The fall of the Berlin Wall and the Velvet revolution are starting to have an affect on stations serving Eastern Europe. This programme looked at the major changes announced to Radio Free Europe and Radio Liberty with budget cuts to staff numbers from 1540 to 705 people. In 1993 the Munich based station had a budget of US$200 million dollars. Services to Afghanistan, were stopped! Melisse Fleming explained they were moving eastwards. Olrich Cip, (in photo), frequency manager at Radio Prague explains the implications of the recent split of the Czechoslovak republic. Wolfgang Pleines at DW has news of changes to Deutschlandfunk. Hans Bakhuizen explains DAB tests about to start in Hilversum and why they are important. Lou Josephs reports that DAB tests are to happen in the US but with their own system. There are problems with the current audio algorhythms. Radio Australia is testing two transmitters from its new facility in Darwin.
For many years, Media Network had a shorter version sent to around 150 foreign radio stations for rebroadcast on FM. That worked better than crackly shortwave, although the fading and static added to the magic of distance in different ways. This transcription edition of Media Network features an interview with Radio Netherlands Dutch Service presenter Wim Vriezen, someone who became one of the leading voices on the programme Newsline Europe. One of the best all-round news presenters in the Netherlands.
This programme carries the news about the launch of Classic FM in the UK and several stations having been recovering from storm damage. Jonathan Marks does a just outside broadcast from his garden, putting several commercial antennas side by side with some off-air examples of what they bring in. (Actually those antennas are still standing 20 years later!) We cross to Oslo Norway to find out the extent of the cutbacks announced at Radio Norway International. There are some rather spectacular videos on YouTube showing the dismantling of the antennas described in this programme. This happened much later.
Monday, May 04, 2015
Yes, I know. I haven't been writing here for a while. Thanks for the messages enquiring after my health. It's simply that a lot of projects have blossomed and every hour of the day is being used at the moment.
Been particularly pleased and proud of a magazine project that might sister Lucy and her partner Darren have become involved in. Edited by Keith Reeves and called In Search of Taste, it's a brand new quarterly for those who enjoy understanding the stories behind great food. Especially interested in the article on the challenges facing olive oil in the first issue. Highly recommended.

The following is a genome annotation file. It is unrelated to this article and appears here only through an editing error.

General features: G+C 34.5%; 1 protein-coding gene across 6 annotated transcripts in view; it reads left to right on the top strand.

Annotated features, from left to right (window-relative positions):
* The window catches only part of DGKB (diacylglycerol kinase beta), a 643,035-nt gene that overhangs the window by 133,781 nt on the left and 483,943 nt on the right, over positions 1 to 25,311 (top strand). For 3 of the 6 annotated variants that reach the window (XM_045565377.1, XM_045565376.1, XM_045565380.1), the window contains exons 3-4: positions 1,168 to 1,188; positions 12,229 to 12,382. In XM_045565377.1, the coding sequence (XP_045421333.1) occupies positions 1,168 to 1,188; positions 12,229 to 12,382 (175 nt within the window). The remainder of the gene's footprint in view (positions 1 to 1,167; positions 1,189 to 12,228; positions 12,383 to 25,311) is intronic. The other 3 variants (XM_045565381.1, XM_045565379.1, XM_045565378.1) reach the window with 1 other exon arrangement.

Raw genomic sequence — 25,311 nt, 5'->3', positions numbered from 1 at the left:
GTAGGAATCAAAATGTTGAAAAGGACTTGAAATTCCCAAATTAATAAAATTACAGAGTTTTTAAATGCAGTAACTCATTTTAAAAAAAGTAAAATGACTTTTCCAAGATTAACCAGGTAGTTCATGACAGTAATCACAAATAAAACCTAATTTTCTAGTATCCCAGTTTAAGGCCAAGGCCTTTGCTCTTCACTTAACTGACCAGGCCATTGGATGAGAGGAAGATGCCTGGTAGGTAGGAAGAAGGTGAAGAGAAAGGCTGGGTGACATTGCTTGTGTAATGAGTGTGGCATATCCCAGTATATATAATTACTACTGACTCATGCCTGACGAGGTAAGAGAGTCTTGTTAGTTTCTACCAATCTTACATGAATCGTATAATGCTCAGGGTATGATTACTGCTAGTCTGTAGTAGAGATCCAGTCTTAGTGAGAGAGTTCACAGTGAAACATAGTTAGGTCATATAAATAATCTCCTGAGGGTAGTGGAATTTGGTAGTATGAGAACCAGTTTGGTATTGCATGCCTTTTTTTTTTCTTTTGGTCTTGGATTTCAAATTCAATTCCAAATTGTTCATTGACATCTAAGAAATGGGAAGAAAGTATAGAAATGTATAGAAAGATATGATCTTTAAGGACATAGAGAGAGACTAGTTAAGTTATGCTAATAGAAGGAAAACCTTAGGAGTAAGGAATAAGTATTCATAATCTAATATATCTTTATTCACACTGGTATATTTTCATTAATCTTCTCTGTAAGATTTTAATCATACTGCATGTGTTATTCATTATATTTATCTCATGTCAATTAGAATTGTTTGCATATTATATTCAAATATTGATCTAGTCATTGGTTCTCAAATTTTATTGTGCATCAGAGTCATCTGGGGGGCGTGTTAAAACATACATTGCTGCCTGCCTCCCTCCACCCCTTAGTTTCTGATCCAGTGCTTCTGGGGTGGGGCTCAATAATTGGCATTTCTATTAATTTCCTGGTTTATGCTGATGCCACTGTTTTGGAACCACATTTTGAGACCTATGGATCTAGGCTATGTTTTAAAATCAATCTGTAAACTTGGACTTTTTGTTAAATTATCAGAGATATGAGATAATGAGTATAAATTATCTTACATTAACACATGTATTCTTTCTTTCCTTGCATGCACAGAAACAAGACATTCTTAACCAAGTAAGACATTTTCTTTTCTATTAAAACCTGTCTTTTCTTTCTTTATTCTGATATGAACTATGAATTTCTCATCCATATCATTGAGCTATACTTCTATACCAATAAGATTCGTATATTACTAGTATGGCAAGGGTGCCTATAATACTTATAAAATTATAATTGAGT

And, er, I will resume blogging here very shortly. Lots to tell. Promise.
Monday, April 06, 2015
The programme starts with the voice of the late Paul Holmes, a New Zealand broadcaster who worked at RNW in 1980. I did shifts with him.
International broadcasters usually have friends all over the world, but few in their own country. That's because they don't target their own people - and politicians are often clueless as to what their role is, relying on hearsay. During its life as a broadcaster, Radio Nederland Wereldomroep would regularly become the subject of commissions. One of the most important reports was put together by the Mediaraad (Media Council) in 1992, and triggered a major reorganisation of the station in 1994.
Trans World Radio has hired airtime from Radio Tirana Albania..unthinkable a few years before. WRTH reports that Radio Czechoslovakia International may shortly change its name again as the country splits in 1993. Marcel Rommerts has problems hearing BBC Radio 1 on 1053 kHz. Russian separatists are jamming a station. Andy Sennitt makes me a cup of tea. Lou Josephs says the new transmitter in Costa Rica from Spanish Foreign Radio is difficult to hear. John Catlett of Radio Luxembourg announces the descision to end the English language programming.
The programme concludes with an interview with Pat Gowan, G3IOR, who's fascinated by reception of satellites on the wrong side of the Earth.
This episode is hosted on the Media Network vintage vault